Caedwalla of Wessex
Caedwalla was the son of Cenberht, and the Anglo-Saxon Chronicle traces his lineage back to Cynric and his father Cerdic of Wessex. In 685, apparently acting as an independent warlord (Bede, in his Ecclesiastical History of the English People, says that Caedwalla, described as "a daring young man", had been banished from his kingdom), he conquered Sussex, killed its king Athelwalh, and "wasted that country with much slaughter and plundering" (Bede). He was, however, soon expelled by Berthun and Andhun, Athelwalh's commanders, "who afterwards held the government of that province".
In the same year, Caedwalla began, according to the Anglo-Saxon Chronicle, "to contend for the kingdom" (of Wessex). In 686, by then king of Wessex, he again attacked Sussex, killed Berthun and firmly established West Saxon authority there. He subsequently marched on into Kent, conquering it and possibly establishing his brother Mul there in place of its king Eadric.
The Anglo-Saxon Chronicle says that, in 686, "Caedwalla gave Hoo, which is on an island called Avery, into St. Peter's minister, Peterborough."
Caedwalla also attacked the Isle of Wight, which was still an independent pagan kingdom. There he waged a brutal campaign of slaughter against the inhabitants (intending, according to Bede, to replace them with "people from his own province"), and their last king, Atwald, was killed. Bede tells us that two young brothers of Atwald, who had been captured, were converted to Christianity before being executed.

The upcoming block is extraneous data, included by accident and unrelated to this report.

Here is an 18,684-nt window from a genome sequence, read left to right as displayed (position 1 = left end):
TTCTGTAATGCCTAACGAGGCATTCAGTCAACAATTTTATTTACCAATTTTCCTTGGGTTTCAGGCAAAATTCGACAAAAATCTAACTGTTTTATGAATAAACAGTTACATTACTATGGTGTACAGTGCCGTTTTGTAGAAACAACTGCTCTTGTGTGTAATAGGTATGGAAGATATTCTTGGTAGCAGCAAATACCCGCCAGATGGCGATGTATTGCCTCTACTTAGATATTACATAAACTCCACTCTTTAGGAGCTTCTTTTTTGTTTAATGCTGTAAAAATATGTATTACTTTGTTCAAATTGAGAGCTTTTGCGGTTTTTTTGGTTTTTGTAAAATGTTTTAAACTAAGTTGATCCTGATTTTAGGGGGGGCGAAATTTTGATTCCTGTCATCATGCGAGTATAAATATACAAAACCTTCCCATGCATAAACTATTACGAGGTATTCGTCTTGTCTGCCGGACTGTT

In Kent, there had apparently been a revolt in which Mul was "burned" along with 12 others, according to the Anglo-Saxon Chronicle. Caedwalla responded with a renewed campaign against Kent, laying waste to its land and leaving it in a state of chaos. At this point, however, Caedwalla abdicated, being succeeded by Ine, and went on a pilgrimage to Rome, possibly because he was dying of the wounds he had suffered while fighting on the Isle of Wight. Although Caedwalla was, according to the 20th century historian Frank Stenton, "an associate and patron of churchmen", he had never been baptized, and Bede states that he wished to "obtain the peculiar honour of being baptized in the church of the blessed apostles". In Rome, he was indeed baptized by Pope Sergius I on the Saturday before Easter (according to Bede), took the name Peter, and died not long afterwards, "still in his white garments". He was buried in St. Peter's church. Bede's Ecclesiastical History and the Anglo-Saxon Chronicle agree that Caedwalla died on April 20 (and Bede tells us that he was about 30 years old), but the latter says that he died 7 days after his baptism, although the Saturday before Easter was on April 10 that year.
|King of Wessex
685 - 688
- Anglo-Saxon Chronicle, 685 to 688.
- Bede, Ecclesiastical History of the English People, Book IV, Chapter XV and XVI; Book V, Chapter VII.
- Stenton, Frank M. Anglo-Saxon England (1943). Chapter II: "The Kingdoms of the Southern English". Third Edition.